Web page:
Making the Most of a Critique

Bill Bangham and James Dockery review Jennifer Nelson’s story during our Storytellers Abroad Workshop in Chile. [NIKON Z 6, 24.0-105.0 mm f/4.0, Mode = Aperture Priority, ISO 3200, 1/100, ƒ/5.6, (35mm = 28)]

When and if you ever get the opportunity to have your work reviewed by people you respect–Do It!

How you got into this profession will determine how you might proceed. Also, you need to be aware of the perspective of the person doing the critique.

If you are talking to a journalist, they tend to see themselves as the arbiters of truth. They will want you to answer the questions about the story.

These are tips for you to be ready for a review. Let the person who is doing the review do all the talking. They will ask you questions and keep the answers short and to the point. These are some topics that I think will help you be prepared.


  • Who is it about?
  • What happened?
  • When did it take place?
  • Where did it take place?
  • Why did it happen?

Some authors add a sixth question, “how,” to the list, though “how” can also be covered by “what,” “where,” or “when.”

Public Relations & Marketing

I have found that many with a journalism background seem to struggle with the concept of starting with the Audience and not the Subject.

The other aspect of PR & Advertising is a “Call to Action.” Journalists are informing the public, whereas, in PR & Advertising, you are trying to get people to take a specific action. Often it is just to buy this to solve your problem.

Southwestern Photojournalism Conference [NIKON D750, 28.0-300.0 mm f/3.5-5.6, Mode = Manual, ISO 8000, 1/30, ƒ/5.6, (35mm = 28)]

First, I think the best place to start is, “Who is your audience?” If you work for a newspaper, you must expand on this and describe your average reader.

If you are working for a non-profit to raise funds, then say this is for our supporters and potential supporters.

Second, can you tell me why the audience should care about this subject?

Third, give me the Five W’s and the H. Tell me the story of the subject as briefly as you can.

Fourth, tell me your call to action for the audience. Now that they have heard this story, what are they supposed to do?

Southwestern Photojournalism Conference – 2016 [NIKON D750, 35.0 mm f/1.4, Mode = Aperture Priority, ISO 2800, 1/100, ƒ/4, (35mm = 35)]

What everyone wants to have to happen with any work in communications is for it to do its job––Communicate. That means when a reader is turning the newspaper or magazine pages, they don’t have you next to them filling them in. The work must do it without your comments.

Southwestern Photojournalism Conference [NIKON D750, 28.0-300.0 mm f/3.5-5.6, Mode = Aperture Priority, ISO 12800, 1/250, ƒ/4.8, (35mm = 62)]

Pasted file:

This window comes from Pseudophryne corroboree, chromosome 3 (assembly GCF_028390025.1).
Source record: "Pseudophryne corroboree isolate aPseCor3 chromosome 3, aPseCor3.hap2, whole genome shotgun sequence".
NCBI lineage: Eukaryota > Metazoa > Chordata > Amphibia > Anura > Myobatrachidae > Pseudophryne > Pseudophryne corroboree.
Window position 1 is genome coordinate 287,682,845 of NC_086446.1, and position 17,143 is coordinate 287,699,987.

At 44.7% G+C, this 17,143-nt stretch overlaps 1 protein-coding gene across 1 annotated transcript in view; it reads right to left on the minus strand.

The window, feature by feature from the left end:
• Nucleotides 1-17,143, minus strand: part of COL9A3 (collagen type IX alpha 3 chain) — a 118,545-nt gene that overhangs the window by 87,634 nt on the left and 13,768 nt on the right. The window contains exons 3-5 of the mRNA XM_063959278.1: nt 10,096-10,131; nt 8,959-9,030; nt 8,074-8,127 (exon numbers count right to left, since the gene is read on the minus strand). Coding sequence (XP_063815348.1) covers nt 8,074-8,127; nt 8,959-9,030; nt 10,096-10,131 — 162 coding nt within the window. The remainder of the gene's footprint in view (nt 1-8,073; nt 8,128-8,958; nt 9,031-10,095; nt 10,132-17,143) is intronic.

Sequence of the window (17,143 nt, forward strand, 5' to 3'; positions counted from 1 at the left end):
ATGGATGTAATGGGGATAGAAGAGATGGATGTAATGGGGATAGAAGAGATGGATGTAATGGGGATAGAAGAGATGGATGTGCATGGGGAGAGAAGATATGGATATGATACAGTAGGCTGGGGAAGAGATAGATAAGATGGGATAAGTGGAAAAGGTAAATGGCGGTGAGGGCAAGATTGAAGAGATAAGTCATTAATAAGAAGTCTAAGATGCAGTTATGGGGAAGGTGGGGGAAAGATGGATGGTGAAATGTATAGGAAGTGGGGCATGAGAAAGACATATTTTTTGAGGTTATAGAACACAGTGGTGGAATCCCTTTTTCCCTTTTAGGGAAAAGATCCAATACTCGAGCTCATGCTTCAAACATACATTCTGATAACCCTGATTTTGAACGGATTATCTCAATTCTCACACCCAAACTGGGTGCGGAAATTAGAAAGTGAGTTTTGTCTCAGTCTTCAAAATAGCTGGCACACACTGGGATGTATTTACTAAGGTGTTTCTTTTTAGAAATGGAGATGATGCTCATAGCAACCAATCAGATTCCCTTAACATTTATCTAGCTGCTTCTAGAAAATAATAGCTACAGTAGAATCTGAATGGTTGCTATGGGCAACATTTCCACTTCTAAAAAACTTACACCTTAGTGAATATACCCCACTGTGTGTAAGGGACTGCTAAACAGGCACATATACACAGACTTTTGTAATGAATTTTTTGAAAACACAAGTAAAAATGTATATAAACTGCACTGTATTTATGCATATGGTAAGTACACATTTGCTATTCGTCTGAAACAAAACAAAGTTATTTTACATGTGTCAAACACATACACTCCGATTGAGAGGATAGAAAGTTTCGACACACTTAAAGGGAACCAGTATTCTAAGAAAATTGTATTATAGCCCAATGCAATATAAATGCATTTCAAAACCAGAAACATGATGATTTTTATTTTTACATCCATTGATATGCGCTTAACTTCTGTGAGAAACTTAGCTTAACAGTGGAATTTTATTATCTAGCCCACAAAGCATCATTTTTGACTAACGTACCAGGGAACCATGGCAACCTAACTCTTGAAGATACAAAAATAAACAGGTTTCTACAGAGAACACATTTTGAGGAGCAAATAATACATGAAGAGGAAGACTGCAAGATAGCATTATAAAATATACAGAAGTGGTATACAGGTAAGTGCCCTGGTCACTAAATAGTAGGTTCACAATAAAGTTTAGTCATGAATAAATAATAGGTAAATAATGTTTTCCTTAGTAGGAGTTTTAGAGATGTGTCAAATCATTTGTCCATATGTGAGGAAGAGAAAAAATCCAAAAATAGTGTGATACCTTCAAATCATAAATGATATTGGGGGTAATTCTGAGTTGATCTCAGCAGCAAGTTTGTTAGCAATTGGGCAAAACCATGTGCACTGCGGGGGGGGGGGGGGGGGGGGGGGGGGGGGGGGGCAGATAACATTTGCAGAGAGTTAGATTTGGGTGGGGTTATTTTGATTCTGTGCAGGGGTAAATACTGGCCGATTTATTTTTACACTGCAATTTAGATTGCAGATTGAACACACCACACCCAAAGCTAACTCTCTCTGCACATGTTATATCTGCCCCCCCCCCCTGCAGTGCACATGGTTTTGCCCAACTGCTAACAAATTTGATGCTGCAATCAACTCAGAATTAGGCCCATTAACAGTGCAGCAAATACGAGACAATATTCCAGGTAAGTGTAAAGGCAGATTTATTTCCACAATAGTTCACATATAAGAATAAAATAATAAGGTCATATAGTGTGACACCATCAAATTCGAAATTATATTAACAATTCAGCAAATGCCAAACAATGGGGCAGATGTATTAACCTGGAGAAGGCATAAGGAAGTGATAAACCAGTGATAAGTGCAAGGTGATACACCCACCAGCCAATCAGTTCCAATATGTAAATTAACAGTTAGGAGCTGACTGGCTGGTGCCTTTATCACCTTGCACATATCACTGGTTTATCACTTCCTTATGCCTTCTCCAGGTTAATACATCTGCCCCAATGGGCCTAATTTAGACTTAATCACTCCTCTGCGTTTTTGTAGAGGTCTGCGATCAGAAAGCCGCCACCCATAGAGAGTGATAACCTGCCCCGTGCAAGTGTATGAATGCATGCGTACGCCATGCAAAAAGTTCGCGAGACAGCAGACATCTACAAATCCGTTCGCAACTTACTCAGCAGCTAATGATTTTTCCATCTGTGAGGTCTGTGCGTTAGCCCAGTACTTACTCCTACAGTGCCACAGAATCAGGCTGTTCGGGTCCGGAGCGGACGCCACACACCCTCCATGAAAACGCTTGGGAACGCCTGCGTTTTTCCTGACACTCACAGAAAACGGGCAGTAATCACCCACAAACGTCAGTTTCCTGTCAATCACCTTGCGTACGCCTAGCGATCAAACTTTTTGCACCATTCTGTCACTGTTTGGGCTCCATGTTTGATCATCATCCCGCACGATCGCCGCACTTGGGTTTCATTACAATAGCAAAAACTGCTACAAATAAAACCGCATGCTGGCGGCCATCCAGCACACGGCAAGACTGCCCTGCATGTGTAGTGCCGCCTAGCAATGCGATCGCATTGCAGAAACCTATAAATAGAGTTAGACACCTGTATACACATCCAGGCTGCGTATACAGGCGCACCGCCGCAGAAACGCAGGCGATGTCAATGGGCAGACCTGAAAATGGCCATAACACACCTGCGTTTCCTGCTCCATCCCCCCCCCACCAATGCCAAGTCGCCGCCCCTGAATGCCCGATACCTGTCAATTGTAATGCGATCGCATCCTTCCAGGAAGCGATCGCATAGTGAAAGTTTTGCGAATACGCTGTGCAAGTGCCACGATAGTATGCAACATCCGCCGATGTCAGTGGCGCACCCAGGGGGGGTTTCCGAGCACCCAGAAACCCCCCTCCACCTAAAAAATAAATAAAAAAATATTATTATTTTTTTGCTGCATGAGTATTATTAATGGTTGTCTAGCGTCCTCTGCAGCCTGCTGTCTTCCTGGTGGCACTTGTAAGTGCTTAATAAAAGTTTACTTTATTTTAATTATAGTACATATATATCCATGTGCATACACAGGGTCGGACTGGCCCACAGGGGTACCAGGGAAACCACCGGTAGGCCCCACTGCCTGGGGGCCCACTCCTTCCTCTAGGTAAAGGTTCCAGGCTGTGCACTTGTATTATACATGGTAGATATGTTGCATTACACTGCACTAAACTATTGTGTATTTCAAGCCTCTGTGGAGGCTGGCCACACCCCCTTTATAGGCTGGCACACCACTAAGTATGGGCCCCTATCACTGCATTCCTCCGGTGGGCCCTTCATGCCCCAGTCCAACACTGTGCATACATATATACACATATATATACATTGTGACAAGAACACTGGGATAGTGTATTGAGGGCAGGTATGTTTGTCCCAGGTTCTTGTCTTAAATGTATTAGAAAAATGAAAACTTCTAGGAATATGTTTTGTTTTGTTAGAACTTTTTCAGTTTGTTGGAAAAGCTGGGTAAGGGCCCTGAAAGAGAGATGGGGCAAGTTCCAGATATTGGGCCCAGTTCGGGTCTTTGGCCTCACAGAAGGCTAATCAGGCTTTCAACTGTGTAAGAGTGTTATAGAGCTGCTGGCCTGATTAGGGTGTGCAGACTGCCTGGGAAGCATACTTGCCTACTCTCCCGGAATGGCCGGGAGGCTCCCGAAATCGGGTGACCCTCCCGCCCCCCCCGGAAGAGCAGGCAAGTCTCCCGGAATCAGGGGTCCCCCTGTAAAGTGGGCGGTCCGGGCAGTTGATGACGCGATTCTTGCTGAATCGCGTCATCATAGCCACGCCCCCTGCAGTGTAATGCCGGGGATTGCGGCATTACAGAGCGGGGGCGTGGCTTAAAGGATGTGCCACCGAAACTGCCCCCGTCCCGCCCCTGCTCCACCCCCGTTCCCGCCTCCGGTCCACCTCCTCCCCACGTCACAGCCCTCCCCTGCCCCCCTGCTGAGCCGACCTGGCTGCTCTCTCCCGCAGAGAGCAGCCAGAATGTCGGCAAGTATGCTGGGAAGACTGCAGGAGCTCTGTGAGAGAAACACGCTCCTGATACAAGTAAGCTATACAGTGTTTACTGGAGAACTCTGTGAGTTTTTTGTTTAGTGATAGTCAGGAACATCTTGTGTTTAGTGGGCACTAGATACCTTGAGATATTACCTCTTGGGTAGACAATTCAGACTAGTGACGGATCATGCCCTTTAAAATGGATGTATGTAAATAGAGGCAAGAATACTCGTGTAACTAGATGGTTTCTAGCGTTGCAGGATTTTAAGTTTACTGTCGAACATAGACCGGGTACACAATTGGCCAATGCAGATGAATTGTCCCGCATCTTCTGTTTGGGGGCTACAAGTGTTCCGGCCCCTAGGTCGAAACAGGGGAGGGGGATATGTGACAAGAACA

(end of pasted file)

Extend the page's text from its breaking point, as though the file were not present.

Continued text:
Listening in on a critique is also a great way to learn if they let you. We all have similar habits that can be corrected.

Southwestern Photojournalism Conference [X-E2, XF18-55mmF2.8-4 R LM OIS, Mode = Aperture Priority, ISO 6400, 1/500, ƒ/2.8, (35mm = 27)]

Another thing to remember is you may disagree with the critique. This is where if you are smart, you will get others to review the work. If others say similar things in their feedback, you need to change, which wasn’t a bad review.

The purpose of getting a critique is to make you a better communicator. Remember, “Iron Sharpens Iron.”

There is a famous group that called themselves the Inklings.

From Wikipedia on the Inklings

The Inklings were an informal literary discussion group associated with C. S. Lewis at the University of Oxford for nearly two decades between the early 1930s and late 1949. The Inklings were literary enthusiasts who praised the value of narrative in fiction and encouraged the writing of fantasy. The best-known, apart from Lewis, were J. R. R. Tolkien and Charles Williams, and (although a Londoner) Owen Barfield.

“Properly speaking,” wrote Warren Lewis, “the Inklings was neither a club nor a literary society, though it partook of the nature of both. There were no rules, officers, agendas, or formal elections.”

Readings and discussions of the members’ unfinished works were the principal purposes of meetings. Tolkien’s The Lord of the Rings, Lewis’s Out of the Silent Planet, and Williams’s All Hallows’ Eve were among the novels first read to the Inklings. Tolkien’s fictional Notion Club was based on the Inklings. Meetings were not all serious; the Inklings amused themselves by having competitions to see who could read the notoriously bad prose of Amanda McKittrick Ros for the longest without laughing.

Stanley reviewing someone’s work at the Southwestern Photojournalism Conference [X-E2, XF18-55mmF2.8-4 R LM OIS, Mode = Aperture Priority, ISO 6400, 1/90, ƒ/4.5, (35mm = 83)]

I have a small group doing the same thing with communication projects today. We are FOCUS—Fellowship Of Communicators Uniting Socially.